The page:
Interactive Dialogue with the High Commissioner on Drivers of Religious Hatred
Human Rights Council – 54th Session
Statement by the Delegation of the United States of America
As Delivered by Ambassador Michèle Taylor
Thank you, Mr. President.
And thank you High Commissioner Turk for your update.
Anti-Muslim hatred, antisemitism, and acts of religious desecration are intricately linked to the broader landscape of hate. All forms of discrimination, violence, and other destructive behaviors are unacceptable in any society. We strongly condemn and remain deeply concerned by continued acts of Quran burning, attacks on religious minorities, destruction of cemeteries and places of worship, and other acts of religious desecration.
While we condemn acts of hatred, we strongly oppose blasphemy laws and criminalization of hate speech. Combating hate requires that we promote fair and inclusive governance and address issues like disinformation, abusive policies that segregate and divide, and education that encourages hatred and intolerance.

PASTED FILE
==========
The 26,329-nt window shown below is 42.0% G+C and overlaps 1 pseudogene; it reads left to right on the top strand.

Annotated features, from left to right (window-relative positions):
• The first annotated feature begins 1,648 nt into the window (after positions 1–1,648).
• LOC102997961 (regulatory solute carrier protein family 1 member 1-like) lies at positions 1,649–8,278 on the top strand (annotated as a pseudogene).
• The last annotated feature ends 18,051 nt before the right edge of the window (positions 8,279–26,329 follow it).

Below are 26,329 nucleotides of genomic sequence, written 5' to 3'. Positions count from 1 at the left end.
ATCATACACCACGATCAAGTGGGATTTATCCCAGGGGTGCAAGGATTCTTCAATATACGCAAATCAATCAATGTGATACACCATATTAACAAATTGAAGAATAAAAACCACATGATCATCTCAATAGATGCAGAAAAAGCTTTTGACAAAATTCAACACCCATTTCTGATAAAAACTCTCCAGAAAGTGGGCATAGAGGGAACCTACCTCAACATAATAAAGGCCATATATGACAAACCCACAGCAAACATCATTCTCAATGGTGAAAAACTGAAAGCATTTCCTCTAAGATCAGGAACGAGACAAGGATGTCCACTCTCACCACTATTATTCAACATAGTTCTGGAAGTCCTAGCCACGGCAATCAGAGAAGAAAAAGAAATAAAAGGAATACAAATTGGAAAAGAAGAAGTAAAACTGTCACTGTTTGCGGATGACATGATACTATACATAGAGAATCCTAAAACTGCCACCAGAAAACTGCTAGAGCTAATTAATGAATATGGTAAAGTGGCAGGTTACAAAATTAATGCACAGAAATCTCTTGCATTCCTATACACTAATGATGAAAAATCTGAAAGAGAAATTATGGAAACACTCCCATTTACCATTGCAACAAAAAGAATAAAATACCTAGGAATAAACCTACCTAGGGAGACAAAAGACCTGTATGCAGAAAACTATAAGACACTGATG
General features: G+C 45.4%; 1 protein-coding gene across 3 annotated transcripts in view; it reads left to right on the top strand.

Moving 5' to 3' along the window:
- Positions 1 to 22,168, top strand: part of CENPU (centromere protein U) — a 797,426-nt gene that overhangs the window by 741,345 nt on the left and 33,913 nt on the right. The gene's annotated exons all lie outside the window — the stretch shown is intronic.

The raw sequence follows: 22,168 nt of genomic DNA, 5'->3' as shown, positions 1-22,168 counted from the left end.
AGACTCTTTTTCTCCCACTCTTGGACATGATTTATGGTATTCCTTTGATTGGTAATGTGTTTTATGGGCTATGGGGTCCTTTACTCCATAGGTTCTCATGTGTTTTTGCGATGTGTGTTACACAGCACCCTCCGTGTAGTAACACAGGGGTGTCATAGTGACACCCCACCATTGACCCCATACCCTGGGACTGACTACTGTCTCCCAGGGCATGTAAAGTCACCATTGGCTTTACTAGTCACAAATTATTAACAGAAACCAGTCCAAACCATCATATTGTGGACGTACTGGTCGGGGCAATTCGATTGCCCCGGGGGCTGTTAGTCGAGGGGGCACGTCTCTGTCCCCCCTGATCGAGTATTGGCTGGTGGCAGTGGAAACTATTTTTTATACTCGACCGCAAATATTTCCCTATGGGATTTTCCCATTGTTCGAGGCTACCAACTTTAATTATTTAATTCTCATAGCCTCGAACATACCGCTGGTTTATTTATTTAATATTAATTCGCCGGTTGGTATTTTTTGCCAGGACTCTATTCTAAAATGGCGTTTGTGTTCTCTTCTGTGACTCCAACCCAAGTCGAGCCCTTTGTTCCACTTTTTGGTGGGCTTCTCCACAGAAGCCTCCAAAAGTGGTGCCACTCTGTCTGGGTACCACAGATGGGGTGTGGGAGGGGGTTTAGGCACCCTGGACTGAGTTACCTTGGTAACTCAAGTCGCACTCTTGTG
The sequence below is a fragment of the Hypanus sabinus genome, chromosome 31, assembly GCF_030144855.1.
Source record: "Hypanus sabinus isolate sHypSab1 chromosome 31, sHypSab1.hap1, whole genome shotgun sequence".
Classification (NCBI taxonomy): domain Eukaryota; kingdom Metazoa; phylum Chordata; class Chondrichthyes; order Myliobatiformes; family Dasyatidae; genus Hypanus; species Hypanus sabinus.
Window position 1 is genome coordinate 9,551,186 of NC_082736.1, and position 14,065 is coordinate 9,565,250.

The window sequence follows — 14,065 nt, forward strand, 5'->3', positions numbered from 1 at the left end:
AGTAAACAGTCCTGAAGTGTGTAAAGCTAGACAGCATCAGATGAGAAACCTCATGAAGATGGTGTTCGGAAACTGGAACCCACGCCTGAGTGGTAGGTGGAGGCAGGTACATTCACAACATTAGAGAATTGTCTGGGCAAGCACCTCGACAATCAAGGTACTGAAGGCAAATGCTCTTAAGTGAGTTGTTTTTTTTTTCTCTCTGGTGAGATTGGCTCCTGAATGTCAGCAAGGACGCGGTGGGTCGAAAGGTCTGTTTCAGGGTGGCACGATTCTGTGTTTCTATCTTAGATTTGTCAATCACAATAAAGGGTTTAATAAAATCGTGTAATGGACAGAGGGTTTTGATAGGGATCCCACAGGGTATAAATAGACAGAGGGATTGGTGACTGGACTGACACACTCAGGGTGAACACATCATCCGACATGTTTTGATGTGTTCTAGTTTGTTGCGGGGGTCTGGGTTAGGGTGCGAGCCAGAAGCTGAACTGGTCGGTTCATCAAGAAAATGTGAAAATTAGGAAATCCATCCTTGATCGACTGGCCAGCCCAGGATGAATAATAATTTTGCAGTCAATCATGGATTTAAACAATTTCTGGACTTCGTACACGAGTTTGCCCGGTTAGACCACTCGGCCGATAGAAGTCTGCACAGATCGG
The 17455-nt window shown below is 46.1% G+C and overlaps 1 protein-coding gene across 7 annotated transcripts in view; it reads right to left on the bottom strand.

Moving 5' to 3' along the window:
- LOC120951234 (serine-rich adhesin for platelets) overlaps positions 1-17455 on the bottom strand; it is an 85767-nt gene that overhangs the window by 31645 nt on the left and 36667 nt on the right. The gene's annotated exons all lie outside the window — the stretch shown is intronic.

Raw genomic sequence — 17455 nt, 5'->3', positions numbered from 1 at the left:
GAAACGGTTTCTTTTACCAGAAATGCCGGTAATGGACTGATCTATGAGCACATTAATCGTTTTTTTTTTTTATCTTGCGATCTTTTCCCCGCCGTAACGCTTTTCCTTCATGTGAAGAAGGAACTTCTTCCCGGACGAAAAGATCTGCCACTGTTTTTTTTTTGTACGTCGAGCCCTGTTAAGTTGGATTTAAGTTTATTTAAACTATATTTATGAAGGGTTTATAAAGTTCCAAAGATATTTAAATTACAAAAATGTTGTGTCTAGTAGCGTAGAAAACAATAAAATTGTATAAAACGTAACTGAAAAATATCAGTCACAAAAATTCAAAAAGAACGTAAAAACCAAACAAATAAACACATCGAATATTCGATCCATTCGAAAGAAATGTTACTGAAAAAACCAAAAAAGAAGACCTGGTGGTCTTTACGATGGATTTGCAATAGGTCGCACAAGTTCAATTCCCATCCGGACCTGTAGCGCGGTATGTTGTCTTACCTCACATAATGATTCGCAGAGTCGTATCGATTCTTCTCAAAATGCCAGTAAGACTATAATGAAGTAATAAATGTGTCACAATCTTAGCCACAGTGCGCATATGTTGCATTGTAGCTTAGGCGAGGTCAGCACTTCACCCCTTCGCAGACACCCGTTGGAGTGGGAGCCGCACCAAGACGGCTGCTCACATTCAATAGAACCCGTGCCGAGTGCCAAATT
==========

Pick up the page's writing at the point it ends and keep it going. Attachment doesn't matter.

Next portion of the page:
True enlightenment comes when nations confront their shadows, listen to all sides, and work towards the light of justice and equality. Protecting human rights instead of placing limitations on freedoms of expression, association, and peaceful assembly is an essential part of combating hate and ensuring freedom of religion or belief for all.
We again reaffirm our commitment to Resolution 16/18 and its action plan to combat intolerance based on religion or belief. We similarly advocate for freedom of expression; interfaith and intercultural dialogue; and the active role political, religious, educational, and other leaders can play in condemning hate and promoting mutual respect and inclusive societies.
High Commissioner, what tools can governments and civil society use to address hatred while protecting both freedom of expression and freedom of religion or belief, including non-belief?
I thank you.